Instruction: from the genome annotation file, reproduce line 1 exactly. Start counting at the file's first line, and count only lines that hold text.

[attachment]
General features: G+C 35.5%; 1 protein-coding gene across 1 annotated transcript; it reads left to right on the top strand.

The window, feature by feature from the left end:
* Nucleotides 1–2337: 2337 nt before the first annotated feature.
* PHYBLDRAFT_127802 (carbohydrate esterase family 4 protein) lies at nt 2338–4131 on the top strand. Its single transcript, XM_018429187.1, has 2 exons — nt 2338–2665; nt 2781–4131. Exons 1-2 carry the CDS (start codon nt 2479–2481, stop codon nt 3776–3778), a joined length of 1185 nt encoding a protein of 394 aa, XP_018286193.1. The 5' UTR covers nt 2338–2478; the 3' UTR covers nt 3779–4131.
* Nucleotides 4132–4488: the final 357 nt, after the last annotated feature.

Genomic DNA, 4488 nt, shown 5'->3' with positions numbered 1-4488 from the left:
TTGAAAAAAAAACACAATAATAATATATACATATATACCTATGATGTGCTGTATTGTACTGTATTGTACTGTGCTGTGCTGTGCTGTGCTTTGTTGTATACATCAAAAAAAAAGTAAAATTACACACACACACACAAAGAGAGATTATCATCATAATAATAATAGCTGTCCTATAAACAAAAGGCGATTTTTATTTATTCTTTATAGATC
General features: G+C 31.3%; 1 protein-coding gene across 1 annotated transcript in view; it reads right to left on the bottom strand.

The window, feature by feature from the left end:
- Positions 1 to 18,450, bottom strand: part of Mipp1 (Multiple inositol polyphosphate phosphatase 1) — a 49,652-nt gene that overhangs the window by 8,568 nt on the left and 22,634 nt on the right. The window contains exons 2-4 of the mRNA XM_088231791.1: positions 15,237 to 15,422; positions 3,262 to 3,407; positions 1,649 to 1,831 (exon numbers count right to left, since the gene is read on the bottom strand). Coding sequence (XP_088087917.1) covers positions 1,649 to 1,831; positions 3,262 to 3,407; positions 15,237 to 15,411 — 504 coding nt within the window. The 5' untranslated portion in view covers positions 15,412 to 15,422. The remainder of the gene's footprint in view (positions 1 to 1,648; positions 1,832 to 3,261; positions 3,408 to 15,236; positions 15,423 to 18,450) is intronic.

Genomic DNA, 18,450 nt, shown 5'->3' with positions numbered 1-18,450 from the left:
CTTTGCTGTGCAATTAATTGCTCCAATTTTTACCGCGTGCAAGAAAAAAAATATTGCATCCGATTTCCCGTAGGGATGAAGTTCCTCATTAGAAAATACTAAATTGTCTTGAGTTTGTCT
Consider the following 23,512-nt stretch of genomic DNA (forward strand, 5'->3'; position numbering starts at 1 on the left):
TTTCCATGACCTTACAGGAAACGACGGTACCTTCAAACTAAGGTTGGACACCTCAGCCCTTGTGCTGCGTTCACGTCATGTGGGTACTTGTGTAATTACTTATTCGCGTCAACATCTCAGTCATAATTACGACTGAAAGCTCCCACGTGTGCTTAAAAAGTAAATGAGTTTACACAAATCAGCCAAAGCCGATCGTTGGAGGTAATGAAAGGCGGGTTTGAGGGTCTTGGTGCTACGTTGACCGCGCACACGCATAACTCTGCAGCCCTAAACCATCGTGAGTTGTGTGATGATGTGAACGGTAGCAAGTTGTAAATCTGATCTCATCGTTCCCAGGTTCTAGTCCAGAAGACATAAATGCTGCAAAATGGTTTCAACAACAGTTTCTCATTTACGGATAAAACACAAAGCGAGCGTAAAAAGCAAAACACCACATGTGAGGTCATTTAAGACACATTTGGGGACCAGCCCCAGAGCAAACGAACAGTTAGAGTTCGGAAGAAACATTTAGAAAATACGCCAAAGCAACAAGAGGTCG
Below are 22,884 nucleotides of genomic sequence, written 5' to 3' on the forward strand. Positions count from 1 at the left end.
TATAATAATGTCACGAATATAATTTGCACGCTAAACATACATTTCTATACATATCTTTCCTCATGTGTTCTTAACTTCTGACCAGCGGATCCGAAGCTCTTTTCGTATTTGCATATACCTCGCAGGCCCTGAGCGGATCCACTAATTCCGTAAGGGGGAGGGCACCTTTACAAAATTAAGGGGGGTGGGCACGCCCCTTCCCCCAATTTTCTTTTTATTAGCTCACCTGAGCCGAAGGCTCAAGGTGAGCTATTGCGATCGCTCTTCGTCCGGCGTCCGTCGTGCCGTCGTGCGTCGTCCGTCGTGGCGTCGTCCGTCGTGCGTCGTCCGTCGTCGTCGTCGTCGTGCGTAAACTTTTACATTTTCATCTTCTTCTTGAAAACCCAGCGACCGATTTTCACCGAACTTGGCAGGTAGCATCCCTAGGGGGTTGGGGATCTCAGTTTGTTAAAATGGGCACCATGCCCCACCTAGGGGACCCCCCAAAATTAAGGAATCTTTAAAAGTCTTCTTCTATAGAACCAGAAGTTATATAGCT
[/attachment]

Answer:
General features: G+C 35.5%; 1 protein-coding gene across 1 annotated transcript; it reads left to right on the top strand.